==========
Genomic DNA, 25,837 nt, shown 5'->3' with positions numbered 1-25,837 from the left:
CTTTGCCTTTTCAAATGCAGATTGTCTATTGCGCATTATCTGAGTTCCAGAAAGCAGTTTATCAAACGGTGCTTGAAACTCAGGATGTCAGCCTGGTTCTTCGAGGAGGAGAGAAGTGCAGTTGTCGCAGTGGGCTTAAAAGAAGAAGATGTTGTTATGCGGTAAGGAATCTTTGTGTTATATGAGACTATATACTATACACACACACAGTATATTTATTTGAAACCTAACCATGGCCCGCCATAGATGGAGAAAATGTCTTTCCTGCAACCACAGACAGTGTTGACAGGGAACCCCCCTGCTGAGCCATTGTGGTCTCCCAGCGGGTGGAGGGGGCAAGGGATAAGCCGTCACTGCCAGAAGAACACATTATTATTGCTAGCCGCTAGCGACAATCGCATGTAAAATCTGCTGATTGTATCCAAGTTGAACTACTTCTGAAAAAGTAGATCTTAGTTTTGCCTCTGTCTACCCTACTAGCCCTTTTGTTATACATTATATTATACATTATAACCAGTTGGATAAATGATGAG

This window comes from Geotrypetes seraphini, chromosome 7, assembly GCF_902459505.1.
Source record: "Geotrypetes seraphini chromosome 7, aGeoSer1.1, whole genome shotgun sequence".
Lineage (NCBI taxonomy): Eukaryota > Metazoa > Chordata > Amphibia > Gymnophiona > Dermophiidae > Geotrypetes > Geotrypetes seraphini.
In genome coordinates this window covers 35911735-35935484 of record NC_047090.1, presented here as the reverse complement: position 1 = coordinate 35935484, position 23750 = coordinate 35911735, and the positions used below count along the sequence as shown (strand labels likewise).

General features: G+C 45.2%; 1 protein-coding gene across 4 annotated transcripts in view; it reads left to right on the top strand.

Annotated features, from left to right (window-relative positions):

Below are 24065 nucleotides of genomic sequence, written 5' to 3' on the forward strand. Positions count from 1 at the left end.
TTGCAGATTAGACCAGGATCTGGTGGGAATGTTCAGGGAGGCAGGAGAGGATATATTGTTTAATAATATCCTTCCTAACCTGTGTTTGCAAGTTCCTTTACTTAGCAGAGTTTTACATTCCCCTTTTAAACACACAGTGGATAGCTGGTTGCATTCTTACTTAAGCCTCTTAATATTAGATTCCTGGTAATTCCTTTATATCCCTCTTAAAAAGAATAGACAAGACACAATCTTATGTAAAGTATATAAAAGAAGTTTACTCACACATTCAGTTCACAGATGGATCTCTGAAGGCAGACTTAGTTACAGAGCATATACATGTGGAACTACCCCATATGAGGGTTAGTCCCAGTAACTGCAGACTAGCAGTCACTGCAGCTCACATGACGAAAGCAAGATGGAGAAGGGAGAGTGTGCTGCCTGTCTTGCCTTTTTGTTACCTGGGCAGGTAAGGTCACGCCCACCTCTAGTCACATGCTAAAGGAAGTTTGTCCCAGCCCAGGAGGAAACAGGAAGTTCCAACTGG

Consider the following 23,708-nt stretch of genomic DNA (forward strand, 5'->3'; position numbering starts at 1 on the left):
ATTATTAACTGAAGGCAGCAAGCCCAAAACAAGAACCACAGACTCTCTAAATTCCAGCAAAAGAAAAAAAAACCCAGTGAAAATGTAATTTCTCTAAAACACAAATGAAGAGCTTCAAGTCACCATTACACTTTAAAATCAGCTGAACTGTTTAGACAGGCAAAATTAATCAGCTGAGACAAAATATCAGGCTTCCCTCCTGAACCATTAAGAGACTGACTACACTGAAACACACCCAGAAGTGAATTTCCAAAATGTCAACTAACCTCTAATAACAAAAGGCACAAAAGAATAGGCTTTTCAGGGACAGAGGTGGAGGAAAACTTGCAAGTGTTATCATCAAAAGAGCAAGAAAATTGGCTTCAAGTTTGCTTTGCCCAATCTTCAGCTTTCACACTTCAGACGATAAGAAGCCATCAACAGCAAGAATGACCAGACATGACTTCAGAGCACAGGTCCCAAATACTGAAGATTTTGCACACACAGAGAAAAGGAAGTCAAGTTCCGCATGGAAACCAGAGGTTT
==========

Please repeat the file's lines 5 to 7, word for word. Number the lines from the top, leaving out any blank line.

Lineage (NCBI taxonomy): Eukaryota > Metazoa > Chordata > Amphibia > Gymnophiona > Dermophiidae > Geotrypetes > Geotrypetes seraphini.
In genome coordinates this window covers 35911735-35935484 of record NC_047090.1, presented here as the reverse complement: position 1 = coordinate 35935484, position 23750 = coordinate 35911735, and the positions used below count along the sequence as shown (strand labels likewise).

General features: G+C 45.2%; 1 protein-coding gene across 4 annotated transcripts in view; it reads left to right on the top strand.